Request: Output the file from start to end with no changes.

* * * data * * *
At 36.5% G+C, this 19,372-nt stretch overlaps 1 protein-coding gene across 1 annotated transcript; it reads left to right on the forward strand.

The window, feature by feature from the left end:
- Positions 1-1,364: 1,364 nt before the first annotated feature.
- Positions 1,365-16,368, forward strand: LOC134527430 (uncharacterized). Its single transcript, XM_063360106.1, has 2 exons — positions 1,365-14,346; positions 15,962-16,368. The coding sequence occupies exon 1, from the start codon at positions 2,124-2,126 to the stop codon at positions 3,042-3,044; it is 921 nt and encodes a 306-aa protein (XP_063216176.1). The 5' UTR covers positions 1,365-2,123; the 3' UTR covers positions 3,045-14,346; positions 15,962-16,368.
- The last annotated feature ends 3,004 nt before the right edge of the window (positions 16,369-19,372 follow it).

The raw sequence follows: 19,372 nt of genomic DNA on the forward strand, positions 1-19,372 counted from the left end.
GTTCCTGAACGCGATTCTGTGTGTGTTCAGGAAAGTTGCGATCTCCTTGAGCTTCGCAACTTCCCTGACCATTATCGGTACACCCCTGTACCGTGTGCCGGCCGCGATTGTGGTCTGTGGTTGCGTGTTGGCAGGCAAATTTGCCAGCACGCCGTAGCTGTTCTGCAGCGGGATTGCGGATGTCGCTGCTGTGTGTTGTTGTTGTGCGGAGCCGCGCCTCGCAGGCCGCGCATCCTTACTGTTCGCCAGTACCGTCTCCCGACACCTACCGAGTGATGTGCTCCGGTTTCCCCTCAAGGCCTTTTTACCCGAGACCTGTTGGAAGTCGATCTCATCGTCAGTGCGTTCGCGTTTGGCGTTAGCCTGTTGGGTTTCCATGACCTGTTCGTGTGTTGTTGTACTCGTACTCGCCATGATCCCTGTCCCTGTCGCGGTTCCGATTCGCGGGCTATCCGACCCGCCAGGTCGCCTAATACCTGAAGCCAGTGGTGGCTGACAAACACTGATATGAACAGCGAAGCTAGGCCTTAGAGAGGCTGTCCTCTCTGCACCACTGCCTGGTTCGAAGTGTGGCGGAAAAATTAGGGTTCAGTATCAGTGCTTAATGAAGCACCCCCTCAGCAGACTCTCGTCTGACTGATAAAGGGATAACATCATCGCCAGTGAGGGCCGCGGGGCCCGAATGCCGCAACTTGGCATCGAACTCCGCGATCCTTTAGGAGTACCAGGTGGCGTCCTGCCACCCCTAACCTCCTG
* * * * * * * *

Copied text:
At 36.5% G+C, this 19,372-nt stretch overlaps 1 protein-coding gene across 1 annotated transcript; it reads left to right on the forward strand.

The window, feature by feature from the left end:
- Positions 1-1,364: 1,364 nt before the first annotated feature.
- Positions 1,365-16,368, forward strand: LOC134527430 (uncharacterized). Its single transcript, XM_063360106.1, has 2 exons — positions 1,365-14,346; positions 15,962-16,368. The coding sequence occupies exon 1, from the start codon at positions 2,124-2,126 to the stop codon at positions 3,042-3,044; it is 921 nt and encodes a 306-aa protein (XP_063216176.1). The 5' UTR covers positions 1,365-2,123; the 3' UTR covers positions 3,045-14,346; positions 15,962-16,368.
- The last annotated feature ends 3,004 nt before the right edge of the window (positions 16,369-19,372 follow it).

The raw sequence follows: 19,372 nt of genomic DNA on the forward strand, positions 1-19,372 counted from the left end.
GTTCCTGAACGCGATTCTGTGTGTGTTCAGGAAAGTTGCGATCTCCTTGAGCTTCGCAACTTCCCTGACCATTATCGGTACACCCCTGTACCGTGTGCCGGCCGCGATTGTGGTCTGTGGTTGCGTGTTGGCAGGCAAATTTGCCAGCACGCCGTAGCTGTTCTGCAGCGGGATTGCGGATGTCGCTGCTGTGTGTTGTTGTTGTGCGGAGCCGCGCCTCGCAGGCCGCGCATCCTTACTGTTCGCCAGTACCGTCTCCCGACACCTACCGAGTGATGTGCTCCGGTTTCCCCTCAAGGCCTTTTTACCCGAGACCTGTTGGAAGTCGATCTCATCGTCAGTGCGTTCGCGTTTGGCGTTAGCCTGTTGGGTTTCCATGACCTGTTCGTGTGTTGTTGTACTCGTACTCGCCATGATCCCTGTCCCTGTCGCGGTTCCGATTCGCGGGCTATCCGACCCGCCAGGTCGCCTAATACCTGAAGCCAGTGGTGGCTGACAAACACTGATATGAACAGCGAAGCTAGGCCTTAGAGAGGCTGTCCTCTCTGCACCACTGCCTGGTTCGAAGTGTGGCGGAAAAATTAGGGTTCAGTATCAGTGCTTAATGAAGCACCCCCTCAGCAGACTCTCGTCTGACTGATAAAGGGATAACATCATCGCCAGTGAGGGCCGCGGGGCCCGAATGCCGCAACTTGGCATCGAACTCCGCGATCCTTTAGGAGTACCAGGTGGCGTCCTGCCACCCCTAACCTCCTG